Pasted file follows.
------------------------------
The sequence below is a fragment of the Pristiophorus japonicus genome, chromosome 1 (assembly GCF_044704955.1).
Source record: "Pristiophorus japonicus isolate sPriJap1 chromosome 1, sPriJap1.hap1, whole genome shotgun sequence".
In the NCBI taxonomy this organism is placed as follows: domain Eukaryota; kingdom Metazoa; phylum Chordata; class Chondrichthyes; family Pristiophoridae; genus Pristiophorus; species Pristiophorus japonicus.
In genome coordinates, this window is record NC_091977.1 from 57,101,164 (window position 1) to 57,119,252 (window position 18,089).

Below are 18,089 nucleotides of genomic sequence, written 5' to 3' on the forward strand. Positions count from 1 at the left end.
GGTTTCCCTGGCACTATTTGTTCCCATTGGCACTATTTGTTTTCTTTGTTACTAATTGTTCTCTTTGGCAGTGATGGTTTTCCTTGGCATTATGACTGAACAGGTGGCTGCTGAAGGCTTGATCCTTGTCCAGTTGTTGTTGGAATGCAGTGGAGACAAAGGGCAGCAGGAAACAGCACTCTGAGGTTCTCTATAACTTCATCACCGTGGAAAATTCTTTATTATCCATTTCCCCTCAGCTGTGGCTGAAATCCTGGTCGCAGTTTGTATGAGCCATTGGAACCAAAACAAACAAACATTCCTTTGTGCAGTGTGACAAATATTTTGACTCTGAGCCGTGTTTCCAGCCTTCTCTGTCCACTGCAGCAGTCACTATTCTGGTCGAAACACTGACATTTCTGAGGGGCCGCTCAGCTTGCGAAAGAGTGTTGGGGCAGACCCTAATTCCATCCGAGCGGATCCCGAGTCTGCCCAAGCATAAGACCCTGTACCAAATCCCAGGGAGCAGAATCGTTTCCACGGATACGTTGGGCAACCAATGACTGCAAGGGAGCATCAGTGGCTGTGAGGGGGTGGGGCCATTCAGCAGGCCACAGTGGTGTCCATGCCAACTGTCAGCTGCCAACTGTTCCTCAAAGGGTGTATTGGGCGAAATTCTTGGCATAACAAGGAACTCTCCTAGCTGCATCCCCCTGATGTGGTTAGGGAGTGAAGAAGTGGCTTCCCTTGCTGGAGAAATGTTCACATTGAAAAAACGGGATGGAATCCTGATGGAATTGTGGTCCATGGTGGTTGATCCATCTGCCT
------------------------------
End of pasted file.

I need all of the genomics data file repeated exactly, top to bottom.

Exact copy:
The sequence below is a fragment of the Pristiophorus japonicus genome, chromosome 1 (assembly GCF_044704955.1).
Source record: "Pristiophorus japonicus isolate sPriJap1 chromosome 1, sPriJap1.hap1, whole genome shotgun sequence".
In the NCBI taxonomy this organism is placed as follows: domain Eukaryota; kingdom Metazoa; phylum Chordata; class Chondrichthyes; family Pristiophoridae; genus Pristiophorus; species Pristiophorus japonicus.
In genome coordinates, this window is record NC_091977.1 from 57,101,164 (window position 1) to 57,119,252 (window position 18,089).

Below are 18,089 nucleotides of genomic sequence, written 5' to 3' on the forward strand. Positions count from 1 at the left end.
GGTTTCCCTGGCACTATTTGTTCCCATTGGCACTATTTGTTTTCTTTGTTACTAATTGTTCTCTTTGGCAGTGATGGTTTTCCTTGGCATTATGACTGAACAGGTGGCTGCTGAAGGCTTGATCCTTGTCCAGTTGTTGTTGGAATGCAGTGGAGACAAAGGGCAGCAGGAAACAGCACTCTGAGGTTCTCTATAACTTCATCACCGTGGAAAATTCTTTATTATCCATTTCCCCTCAGCTGTGGCTGAAATCCTGGTCGCAGTTTGTATGAGCCATTGGAACCAAAACAAACAAACATTCCTTTGTGCAGTGTGACAAATATTTTGACTCTGAGCCGTGTTTCCAGCCTTCTCTGTCCACTGCAGCAGTCACTATTCTGGTCGAAACACTGACATTTCTGAGGGGCCGCTCAGCTTGCGAAAGAGTGTTGGGGCAGACCCTAATTCCATCCGAGCGGATCCCGAGTCTGCCCAAGCATAAGACCCTGTACCAAATCCCAGGGAGCAGAATCGTTTCCACGGATACGTTGGGCAACCAATGACTGCAAGGGAGCATCAGTGGCTGTGAGGGGGTGGGGCCATTCAGCAGGCCACAGTGGTGTCCATGCCAACTGTCAGCTGCCAACTGTTCCTCAAAGGGTGTATTGGGCGAAATTCTTGGCATAACAAGGAACTCTCCTAGCTGCATCCCCCTGATGTGGTTAGGGAGTGAAGAAGTGGCTTCCCTTGCTGGAGAAATGTTCACATTGAAAAAACGGGATGGAATCCTGATGGAATTGTGGTCCATGGTGGTTGATCCATCTGCCT